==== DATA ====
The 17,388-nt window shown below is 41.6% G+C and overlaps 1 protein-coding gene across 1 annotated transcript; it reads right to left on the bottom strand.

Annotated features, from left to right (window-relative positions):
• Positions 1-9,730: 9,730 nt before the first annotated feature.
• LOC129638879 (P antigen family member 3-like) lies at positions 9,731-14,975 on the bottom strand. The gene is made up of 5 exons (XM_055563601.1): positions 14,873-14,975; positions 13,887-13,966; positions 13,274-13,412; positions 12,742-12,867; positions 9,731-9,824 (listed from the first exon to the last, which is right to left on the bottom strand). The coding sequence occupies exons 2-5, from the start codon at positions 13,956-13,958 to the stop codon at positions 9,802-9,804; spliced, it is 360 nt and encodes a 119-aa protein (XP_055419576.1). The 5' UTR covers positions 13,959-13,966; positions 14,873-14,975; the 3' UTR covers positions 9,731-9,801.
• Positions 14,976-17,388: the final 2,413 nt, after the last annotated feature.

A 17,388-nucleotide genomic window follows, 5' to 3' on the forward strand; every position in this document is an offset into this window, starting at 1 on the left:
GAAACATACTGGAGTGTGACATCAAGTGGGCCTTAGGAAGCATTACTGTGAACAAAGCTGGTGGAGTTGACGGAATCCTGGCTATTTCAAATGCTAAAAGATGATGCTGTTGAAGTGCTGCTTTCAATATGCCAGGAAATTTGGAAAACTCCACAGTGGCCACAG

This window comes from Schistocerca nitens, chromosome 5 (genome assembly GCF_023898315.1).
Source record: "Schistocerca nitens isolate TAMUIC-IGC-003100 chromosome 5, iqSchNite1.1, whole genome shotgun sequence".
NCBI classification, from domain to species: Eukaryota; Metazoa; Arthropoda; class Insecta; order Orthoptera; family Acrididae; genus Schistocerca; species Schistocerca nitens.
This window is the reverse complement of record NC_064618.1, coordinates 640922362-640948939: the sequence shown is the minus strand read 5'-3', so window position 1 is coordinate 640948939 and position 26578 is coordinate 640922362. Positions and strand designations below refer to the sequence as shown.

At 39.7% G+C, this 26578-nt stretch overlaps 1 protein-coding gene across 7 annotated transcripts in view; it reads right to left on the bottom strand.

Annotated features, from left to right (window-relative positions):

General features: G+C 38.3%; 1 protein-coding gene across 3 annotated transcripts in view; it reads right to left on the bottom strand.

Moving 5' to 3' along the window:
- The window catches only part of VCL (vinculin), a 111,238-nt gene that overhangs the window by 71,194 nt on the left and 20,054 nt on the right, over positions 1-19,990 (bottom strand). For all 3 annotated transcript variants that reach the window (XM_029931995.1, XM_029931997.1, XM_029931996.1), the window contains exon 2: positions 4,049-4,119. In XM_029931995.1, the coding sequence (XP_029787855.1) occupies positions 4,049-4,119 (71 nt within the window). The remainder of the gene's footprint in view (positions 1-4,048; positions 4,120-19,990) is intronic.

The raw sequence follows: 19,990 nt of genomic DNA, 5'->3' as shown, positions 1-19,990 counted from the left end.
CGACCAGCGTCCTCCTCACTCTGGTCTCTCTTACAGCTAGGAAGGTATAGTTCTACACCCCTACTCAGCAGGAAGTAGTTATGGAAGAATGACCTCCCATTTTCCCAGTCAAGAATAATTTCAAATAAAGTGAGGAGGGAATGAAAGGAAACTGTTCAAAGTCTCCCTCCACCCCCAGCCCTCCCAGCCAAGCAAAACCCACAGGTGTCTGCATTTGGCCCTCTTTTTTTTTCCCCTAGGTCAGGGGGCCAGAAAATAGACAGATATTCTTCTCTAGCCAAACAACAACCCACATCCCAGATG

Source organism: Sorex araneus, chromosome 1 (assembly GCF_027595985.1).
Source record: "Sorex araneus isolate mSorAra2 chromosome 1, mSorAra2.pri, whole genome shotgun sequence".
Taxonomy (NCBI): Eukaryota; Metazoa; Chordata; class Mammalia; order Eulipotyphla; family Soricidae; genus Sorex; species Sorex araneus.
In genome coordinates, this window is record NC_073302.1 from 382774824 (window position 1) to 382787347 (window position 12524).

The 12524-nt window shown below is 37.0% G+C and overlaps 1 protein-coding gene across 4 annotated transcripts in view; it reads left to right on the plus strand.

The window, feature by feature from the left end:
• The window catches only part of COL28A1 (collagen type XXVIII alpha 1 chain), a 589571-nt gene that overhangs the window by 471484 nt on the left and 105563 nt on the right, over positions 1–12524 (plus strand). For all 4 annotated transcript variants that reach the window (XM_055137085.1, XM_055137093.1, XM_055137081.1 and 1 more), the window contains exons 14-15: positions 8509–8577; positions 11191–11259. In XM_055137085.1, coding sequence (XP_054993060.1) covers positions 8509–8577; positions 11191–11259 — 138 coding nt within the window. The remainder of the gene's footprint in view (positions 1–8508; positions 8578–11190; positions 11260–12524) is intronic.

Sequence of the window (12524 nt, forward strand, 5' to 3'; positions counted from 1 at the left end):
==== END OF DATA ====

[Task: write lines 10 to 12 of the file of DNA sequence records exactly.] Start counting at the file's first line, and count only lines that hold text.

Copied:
NCBI classification, from domain to species: Eukaryota; Metazoa; Arthropoda; class Insecta; order Orthoptera; family Acrididae; genus Schistocerca; species Schistocerca nitens.
This window is the reverse complement of record NC_064618.1, coordinates 640922362-640948939: the sequence shown is the minus strand read 5'-3', so window position 1 is coordinate 640948939 and position 26578 is coordinate 640922362. Positions and strand designations below refer to the sequence as shown.

At 39.7% G+C, this 26578-nt stretch overlaps 1 protein-coding gene across 7 annotated transcripts in view; it reads right to left on the bottom strand.